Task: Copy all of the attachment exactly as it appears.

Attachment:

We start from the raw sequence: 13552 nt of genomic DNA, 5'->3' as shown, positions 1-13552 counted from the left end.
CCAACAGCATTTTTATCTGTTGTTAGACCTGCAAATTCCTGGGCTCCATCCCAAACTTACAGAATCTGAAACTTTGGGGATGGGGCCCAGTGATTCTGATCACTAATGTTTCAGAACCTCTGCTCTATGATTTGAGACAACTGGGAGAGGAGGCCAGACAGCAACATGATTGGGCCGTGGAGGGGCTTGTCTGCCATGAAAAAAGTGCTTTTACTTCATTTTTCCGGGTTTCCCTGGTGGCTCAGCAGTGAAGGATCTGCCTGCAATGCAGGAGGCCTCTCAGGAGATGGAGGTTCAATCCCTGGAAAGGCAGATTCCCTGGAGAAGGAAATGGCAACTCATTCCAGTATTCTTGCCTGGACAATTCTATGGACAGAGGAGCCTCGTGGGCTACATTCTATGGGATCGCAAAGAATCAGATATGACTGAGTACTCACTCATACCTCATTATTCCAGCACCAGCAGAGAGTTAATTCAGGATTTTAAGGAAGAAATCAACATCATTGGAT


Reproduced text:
We start from the raw sequence: 13552 nt of genomic DNA, 5'->3' as shown, positions 1-13552 counted from the left end.
CCAACAGCATTTTTATCTGTTGTTAGACCTGCAAATTCCTGGGCTCCATCCCAAACTTACAGAATCTGAAACTTTGGGGATGGGGCCCAGTGATTCTGATCACTAATGTTTCAGAACCTCTGCTCTATGATTTGAGACAACTGGGAGAGGAGGCCAGACAGCAACATGATTGGGCCGTGGAGGGGCTTGTCTGCCATGAAAAAAGTGCTTTTACTTCATTTTTCCGGGTTTCCCTGGTGGCTCAGCAGTGAAGGATCTGCCTGCAATGCAGGAGGCCTCTCAGGAGATGGAGGTTCAATCCCTGGAAAGGCAGATTCCCTGGAGAAGGAAATGGCAACTCATTCCAGTATTCTTGCCTGGACAATTCTATGGACAGAGGAGCCTCGTGGGCTACATTCTATGGGATCGCAAAGAATCAGATATGACTGAGTACTCACTCATACCTCATTATTCCAGCACCAGCAGAGAGTTAATTCAGGATTTTAAGGAAGAAATCAACATCATTGGAT